Prince Rajbhar case: BMC reluctant to pay compensation, says activists

Prince Rajbahar

Prince Rajbahar  


Activists say civic body fears opening floodgates to several more demands from other patients

A strong voice is being heard from across the city demanding compensation for three-month-old Prince Rajbhar, who lost his arm due to injuries caused in a fire at the KEM Hospital’s paediatric intensive care unit (PICU). Citizens, trusts and organisations have opened their purses for the family but the civic body is yet to take a final call.

While a proposal for compensation of ₹5 lakh will be put forward before the standing committee this week, activists say that the Brihanmumbai Municipal Corporation’s (BMC) reluctance to compensate stems from the fact that it may open the floodgates to demands in many more cases where patients have suffered in public hospitals.

‘Good healthcare a right’

Dr. Abhijit More, co-convenor of Jan Swasthya Abhiyan, said be it patients going to public or private hospitals, good quality healthcare is a right. “If negligence in a government institution leads to death, disability or any complications, compensations should be paid,” he said, adding that the government authorities are reluctant to announce compensations because they fear an uncontrollable situation. “There are enough and more cases where the human rights commission has directed public institutions, including the BMC to pay up. Just because patients go there to get free treatment, their lives cannot be taken for granted,” Dr. More said.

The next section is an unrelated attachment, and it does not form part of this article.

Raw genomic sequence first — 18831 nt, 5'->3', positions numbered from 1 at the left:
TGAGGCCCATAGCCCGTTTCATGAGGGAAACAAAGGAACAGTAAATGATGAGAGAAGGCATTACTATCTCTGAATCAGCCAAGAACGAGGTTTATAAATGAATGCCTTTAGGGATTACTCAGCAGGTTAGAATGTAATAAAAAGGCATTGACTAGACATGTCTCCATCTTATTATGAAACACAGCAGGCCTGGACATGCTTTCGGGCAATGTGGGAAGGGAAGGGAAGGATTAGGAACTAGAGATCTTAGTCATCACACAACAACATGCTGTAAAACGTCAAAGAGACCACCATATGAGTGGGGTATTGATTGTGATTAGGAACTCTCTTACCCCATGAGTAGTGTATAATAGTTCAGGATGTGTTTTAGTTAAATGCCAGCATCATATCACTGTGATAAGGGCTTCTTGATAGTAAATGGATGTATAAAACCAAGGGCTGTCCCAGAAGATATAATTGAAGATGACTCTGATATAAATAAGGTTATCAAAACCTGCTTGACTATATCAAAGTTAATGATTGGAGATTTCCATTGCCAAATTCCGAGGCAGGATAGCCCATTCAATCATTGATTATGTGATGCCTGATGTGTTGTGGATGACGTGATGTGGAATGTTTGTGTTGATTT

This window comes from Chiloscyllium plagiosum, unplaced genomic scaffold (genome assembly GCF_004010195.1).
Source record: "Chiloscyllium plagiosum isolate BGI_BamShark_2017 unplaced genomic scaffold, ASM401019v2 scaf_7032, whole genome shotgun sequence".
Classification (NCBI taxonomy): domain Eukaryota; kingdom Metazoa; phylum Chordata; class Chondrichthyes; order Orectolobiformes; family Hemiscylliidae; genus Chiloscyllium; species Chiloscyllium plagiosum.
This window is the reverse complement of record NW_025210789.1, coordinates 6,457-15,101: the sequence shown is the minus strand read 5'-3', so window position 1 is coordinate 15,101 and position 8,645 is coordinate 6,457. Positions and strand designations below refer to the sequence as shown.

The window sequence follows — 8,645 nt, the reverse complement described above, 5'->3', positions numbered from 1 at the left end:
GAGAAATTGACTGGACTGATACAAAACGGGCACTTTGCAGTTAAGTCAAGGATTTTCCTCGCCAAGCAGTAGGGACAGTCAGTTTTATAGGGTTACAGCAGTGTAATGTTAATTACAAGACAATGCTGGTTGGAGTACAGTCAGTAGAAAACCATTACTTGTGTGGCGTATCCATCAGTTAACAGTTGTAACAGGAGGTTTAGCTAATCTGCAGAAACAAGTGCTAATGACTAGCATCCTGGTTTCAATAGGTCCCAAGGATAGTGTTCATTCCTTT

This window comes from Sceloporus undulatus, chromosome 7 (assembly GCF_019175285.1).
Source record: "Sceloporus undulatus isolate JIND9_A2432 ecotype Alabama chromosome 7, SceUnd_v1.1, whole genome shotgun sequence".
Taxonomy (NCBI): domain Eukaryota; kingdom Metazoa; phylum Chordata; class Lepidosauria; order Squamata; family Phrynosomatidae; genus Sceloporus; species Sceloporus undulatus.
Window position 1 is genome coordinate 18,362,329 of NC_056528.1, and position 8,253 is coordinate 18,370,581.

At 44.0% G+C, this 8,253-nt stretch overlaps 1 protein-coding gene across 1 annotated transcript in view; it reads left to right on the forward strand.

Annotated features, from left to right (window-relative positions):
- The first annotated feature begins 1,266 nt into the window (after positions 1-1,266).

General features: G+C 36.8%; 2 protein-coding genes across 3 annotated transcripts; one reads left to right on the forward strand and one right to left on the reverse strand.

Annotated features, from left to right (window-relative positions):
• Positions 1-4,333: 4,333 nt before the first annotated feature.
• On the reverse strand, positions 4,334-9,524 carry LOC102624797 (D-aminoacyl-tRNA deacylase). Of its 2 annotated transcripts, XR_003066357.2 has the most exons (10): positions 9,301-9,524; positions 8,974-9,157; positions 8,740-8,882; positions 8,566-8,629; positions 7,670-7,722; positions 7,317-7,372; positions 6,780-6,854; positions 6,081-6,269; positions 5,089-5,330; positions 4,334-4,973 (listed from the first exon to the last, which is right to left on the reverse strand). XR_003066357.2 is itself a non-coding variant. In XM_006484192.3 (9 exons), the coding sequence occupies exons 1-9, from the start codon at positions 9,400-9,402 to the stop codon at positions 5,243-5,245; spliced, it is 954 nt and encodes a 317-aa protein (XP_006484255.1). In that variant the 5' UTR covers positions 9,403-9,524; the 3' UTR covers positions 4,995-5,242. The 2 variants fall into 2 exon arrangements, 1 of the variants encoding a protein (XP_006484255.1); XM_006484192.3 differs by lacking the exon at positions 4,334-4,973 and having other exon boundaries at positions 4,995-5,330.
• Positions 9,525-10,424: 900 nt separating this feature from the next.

Prince Rajbhar case: BMC reluctant to pay compensation, says activists

Born in Uttar Pradesh’s Mau district, Prince was detected with a congenital heart condition due to which his parents decided to bring him to Mumbai for better treatment. On November 7, an ECG cable at KEM Hospital caught fire, which caused severe burn injuries to the baby, and led to the amputation of his left arm.

A senior doctor who practices in a civic-run hospital said historically, the narrative has been that since the treatment is free, the patients in BMC hospitals don’t deserve compensation.

“Unfortunately, the civic hospitals also don’t have the fear of losing reputation as much as the private hospitals,” he said. The doctor also said though free medical care is not covered under the Consumer Protection Act, the Bombay High Court has directed BMC to pay up in the past. The BMC has no policy for compensation. After much debate, it passed a policy this year to compensate ₹1 lakh in tree fall deaths. However, for deaths related to potholes, open manholes and several other cases in which the civic body is liable for negligence, there is no immediate remedy.

In August this year, the civic body paid ₹5 lakh to the kin of those who died in a wall collapse in Malad. This was a first for the BMC.

‘₹5 lakh too little’

Prince’s father Pannelal Rajbhar said he has received financial help of over ₹1.7 lakh from various sources. “My concern is whether my child can have a normal life. I just want to ensure that,” he said. If the proposal is passed, the civic body plans to put ₹5 lakh in the bank, which the family can get when Prince turns 18.

“What will this small amount mean after nearly two decades?” asked Prince’s uncle Satiram Rajbhar.

Baby Prince continues to be on a ventilator but his oxygen support is slowly reducing, said doctors.

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Printable version | Dec 11, 2019 10:07:17 PM |

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